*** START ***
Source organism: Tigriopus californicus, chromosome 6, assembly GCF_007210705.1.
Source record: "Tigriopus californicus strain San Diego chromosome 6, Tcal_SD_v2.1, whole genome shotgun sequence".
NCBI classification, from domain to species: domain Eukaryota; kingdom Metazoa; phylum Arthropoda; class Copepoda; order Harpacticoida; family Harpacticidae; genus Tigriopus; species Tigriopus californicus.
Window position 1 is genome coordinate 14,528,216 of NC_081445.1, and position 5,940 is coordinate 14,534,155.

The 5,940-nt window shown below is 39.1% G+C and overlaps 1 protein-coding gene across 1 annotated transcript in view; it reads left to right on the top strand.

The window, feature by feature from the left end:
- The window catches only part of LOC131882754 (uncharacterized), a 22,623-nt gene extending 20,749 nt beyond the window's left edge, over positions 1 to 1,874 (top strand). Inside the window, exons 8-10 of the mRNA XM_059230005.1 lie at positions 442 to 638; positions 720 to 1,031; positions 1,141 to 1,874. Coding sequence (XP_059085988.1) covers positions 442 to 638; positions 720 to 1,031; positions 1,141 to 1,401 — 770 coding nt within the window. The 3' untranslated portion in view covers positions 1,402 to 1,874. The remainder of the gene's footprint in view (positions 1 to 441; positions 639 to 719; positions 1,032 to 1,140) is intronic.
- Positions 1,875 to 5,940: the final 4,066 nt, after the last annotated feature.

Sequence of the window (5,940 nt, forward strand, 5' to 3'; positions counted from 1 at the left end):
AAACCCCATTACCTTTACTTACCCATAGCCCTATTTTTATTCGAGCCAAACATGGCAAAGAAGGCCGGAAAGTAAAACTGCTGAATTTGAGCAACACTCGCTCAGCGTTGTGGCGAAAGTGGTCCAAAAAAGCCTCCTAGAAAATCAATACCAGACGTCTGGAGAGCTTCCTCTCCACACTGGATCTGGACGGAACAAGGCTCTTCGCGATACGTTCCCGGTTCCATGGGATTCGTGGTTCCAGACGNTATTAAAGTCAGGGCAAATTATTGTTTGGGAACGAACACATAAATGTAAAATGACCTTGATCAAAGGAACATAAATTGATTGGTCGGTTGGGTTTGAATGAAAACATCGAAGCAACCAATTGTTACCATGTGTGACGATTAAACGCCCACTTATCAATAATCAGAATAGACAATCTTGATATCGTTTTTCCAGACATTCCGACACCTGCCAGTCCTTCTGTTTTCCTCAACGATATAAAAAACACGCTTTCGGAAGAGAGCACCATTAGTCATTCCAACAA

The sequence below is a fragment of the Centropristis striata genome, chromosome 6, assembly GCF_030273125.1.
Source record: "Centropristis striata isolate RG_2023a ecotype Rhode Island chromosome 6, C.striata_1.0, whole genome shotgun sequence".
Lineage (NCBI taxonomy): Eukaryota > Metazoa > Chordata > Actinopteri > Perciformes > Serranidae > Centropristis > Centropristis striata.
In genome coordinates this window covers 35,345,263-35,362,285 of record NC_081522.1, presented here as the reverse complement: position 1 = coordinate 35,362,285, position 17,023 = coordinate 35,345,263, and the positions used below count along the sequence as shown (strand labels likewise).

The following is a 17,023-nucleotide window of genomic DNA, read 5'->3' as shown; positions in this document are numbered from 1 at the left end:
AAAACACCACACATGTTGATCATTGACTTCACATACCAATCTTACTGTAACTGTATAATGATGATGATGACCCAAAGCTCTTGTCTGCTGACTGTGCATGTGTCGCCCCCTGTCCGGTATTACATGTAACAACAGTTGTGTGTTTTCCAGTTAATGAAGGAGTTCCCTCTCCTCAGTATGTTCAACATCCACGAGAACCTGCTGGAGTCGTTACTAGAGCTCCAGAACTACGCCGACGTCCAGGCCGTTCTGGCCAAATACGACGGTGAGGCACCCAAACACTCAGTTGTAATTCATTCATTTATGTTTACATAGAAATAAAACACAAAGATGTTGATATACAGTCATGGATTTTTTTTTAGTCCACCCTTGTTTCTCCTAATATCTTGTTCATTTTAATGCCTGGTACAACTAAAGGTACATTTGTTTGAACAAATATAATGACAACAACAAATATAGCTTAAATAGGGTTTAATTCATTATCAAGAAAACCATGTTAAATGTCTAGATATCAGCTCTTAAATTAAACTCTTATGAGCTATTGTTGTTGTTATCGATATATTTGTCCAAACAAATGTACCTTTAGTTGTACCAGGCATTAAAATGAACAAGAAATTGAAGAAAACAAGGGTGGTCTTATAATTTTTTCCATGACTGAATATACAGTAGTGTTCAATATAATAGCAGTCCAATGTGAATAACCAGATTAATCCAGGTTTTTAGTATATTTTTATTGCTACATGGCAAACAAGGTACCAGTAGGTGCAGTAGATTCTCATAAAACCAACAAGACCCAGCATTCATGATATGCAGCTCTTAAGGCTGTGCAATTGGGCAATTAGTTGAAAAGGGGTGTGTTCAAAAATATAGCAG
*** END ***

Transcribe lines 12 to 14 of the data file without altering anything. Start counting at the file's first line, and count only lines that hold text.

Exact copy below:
Source record: "Centropristis striata isolate RG_2023a ecotype Rhode Island chromosome 6, C.striata_1.0, whole genome shotgun sequence".
Lineage (NCBI taxonomy): Eukaryota > Metazoa > Chordata > Actinopteri > Perciformes > Serranidae > Centropristis > Centropristis striata.
In genome coordinates this window covers 35,345,263-35,362,285 of record NC_081522.1, presented here as the reverse complement: position 1 = coordinate 35,362,285, position 17,023 = coordinate 35,345,263, and the positions used below count along the sequence as shown (strand labels likewise).